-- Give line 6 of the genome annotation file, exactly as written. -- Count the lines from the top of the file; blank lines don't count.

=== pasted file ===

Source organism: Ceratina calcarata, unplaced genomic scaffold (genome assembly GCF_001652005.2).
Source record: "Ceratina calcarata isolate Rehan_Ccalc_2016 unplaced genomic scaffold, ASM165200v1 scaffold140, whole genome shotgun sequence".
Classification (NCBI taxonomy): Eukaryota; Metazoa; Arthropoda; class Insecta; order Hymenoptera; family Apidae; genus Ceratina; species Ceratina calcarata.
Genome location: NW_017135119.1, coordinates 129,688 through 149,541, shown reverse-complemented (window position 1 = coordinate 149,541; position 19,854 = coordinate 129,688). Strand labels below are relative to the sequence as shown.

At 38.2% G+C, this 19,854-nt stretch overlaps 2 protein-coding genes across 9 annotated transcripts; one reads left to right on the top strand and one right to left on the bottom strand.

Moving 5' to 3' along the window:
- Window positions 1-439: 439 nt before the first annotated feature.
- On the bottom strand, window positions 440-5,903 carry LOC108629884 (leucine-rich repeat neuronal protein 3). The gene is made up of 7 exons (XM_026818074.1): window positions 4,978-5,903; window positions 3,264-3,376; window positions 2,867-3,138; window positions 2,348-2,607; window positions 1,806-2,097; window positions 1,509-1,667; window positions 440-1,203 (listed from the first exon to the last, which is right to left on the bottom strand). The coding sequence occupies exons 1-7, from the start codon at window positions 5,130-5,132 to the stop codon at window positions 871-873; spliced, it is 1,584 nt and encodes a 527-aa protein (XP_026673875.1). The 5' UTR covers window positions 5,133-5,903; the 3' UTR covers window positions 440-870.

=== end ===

Moving 5' to 3' along the window: